Night Photography Camera Settings for Beginners with DSLR
Night Photography Camera Tips and Setting for Beginners with DSLR
With this article, we like to show you some basic Night Photography Camera Settings on your DSLR to be able to take beautiful nighttime images.
This article is aimed at the beginner photographer.
Therefore, we will be starting at the beginning with the gear you need then move to camera modes and settings.
Taking photos at nighttime is relatively easy.
Before we begin, we like to mention that it does not matter which DSLR camera you are using.
The concept shown here is the same on all DSLR cameras.
The only difference will be the placement of buttons and menu options on different cameras.
Let us begin with the gear for Night Photography Camera Settings.
What you need in order to take stunning night time pictures.
First and foremost you will need a DSLR camera that will allow you to manipulate ISO,
shutter speed as well as giving you the option to use Manual mode.
Second, you will need a sturdy tripod.
There are several options in the market for DSLR cameras.
Just make sure to buy a good sturdy one so that when mounted it eliminates any movement of the camera.
In our opinion, a tripod is the most important tool in low light, nighttime photography.
You can check out some of the very best in tripods in our site.
The last item you will need is a remote shutter control.
Some cameras are equipped with wifi and offer apps that you can download and control all or most aspects from your phone.
Otherwise, you can invest in a remote trigger for your shots.
Another option for this to avoid purchasing a remote will be to use the time delay option of the camera.
This is where you set the timer on your camera to execute the shutter trigger when pressed.
You should refer to your owner’s manual for this option, if you do not already know where it is.
Taking the photo:
Now that we have the gear set and ready,
let us move on to setting the camera options to take a great nighttime photo.
We all know that taking pictures at low light with the camera set at auto,
most of the time results in disappointing outcomes.
Most cameras at Auto mode, at low light,
force the flash to pop up, making sure that there is some additional light to fill the picture.
However, when you are taking nighttime pictures of a city landscape or night sky or sunset over the ocean,
the small pop up flash will not be much help.
The other thing most cameras will do when taking low light pictures is automatically increasing ISO to make the image brighter.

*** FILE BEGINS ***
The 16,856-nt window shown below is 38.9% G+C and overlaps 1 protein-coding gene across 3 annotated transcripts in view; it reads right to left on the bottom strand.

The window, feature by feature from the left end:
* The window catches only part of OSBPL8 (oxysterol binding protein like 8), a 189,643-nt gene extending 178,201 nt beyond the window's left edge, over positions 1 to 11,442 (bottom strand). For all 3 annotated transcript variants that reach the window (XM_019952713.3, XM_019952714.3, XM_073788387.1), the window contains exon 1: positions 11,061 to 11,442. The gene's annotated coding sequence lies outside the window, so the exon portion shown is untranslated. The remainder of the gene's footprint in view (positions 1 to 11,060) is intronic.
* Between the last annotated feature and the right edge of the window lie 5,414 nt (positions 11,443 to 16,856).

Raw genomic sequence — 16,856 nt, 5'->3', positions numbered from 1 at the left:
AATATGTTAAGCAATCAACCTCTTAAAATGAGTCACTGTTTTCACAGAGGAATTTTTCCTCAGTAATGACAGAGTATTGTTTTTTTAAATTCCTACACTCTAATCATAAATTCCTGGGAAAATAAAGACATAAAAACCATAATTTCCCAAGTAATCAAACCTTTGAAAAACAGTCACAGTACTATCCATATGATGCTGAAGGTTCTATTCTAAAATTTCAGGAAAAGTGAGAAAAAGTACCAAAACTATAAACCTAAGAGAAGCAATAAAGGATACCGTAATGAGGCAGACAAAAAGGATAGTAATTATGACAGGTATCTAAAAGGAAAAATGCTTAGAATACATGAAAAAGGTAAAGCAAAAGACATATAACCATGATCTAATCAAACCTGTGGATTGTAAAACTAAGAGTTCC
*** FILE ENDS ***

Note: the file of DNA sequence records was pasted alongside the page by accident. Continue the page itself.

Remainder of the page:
This will deteriorate the image quality and introduce more noise making it grainy.
Therefore, what we need to do is to avoid Auto mode at all costs when taking such pictures.
The best mode other than full Manual which will be for more advanced users, is Shutter Priority.
On Nikons this is indicated on the mode dial by the letter S and in Canons by TV (Time Value).
This mode is great for controlling the shutter speed where the camera adjusts the aperture.
Once in Shutter Priority (S or TV) mode, all you need to do is adjust the shutter speed to achieve the desired outcome.
If you are shooting a sports event with plenty of light, then at Shutter Priority mode, you can choose the highest shutter speed.
This will open and close the shutter very quickly, freezing the movement of the player or the ball and since there is plenty of light, the photo will turn out great.
However, if you are shooting in low light, you need to bring the Shutter Speed to its lowest value.
This will ensure that the shutter is left open long enough to get the maximum amount of light in.
A quick note about Shutter Speed and Aperture.
Since at Shutter Priority mode the camera is automatically adjusting the aperture to provide the best outcome,
in some instances if the Shutter Speed is too low or too high,
on some DSLRs you will see a red flashing light indicating that the camera cannot choose the best aperture to give the best picture.
Hence, you will need to make changes to your shutter speed,
which means increasing or decreasing the value until the red mark or the F number stops flashing.
A quick note about ISO. As we all know ISO is the function of the camera that affects your exposure.
If you increase the ISO the image will be brighter, and if you decrease the ISO value the image will be darker.
Having said that, during low light photography, one thing you need to do is to avoid automatic ISO.
Because in Auto ISO mode the camera will take over and make adjustments to ISO to increase the level of light entering the sensor.
This will in turn cause additional noise in the image and the image will look grainy as mentioned above.
When doing nighttime photography, try to choose the lowest possible ISO.
Finally, we are set and ready to take pictures. The last part of this set up is the remote.
In order to avoid any shake when pressing the shutter release or trigger button is to use a remote or the in-camera trigger timer.
Using a remote will help you activate the shutter by not touching the camera or even being near it.
In very low shutter speeds, in some locations, a slight movement on your part may cause an un-noticeable shake in the camera that you will notice after the image is taken.
To avoid this, use a remote or an app, if your camera is equipped with one or just use the in-camera timer.
Using the in-camera timer is very common and it is free.
We hope that the above was informative for our beginner nighttime photographers and set you on a path to great photography adventures.
Here is some additional reading materials, if interested:
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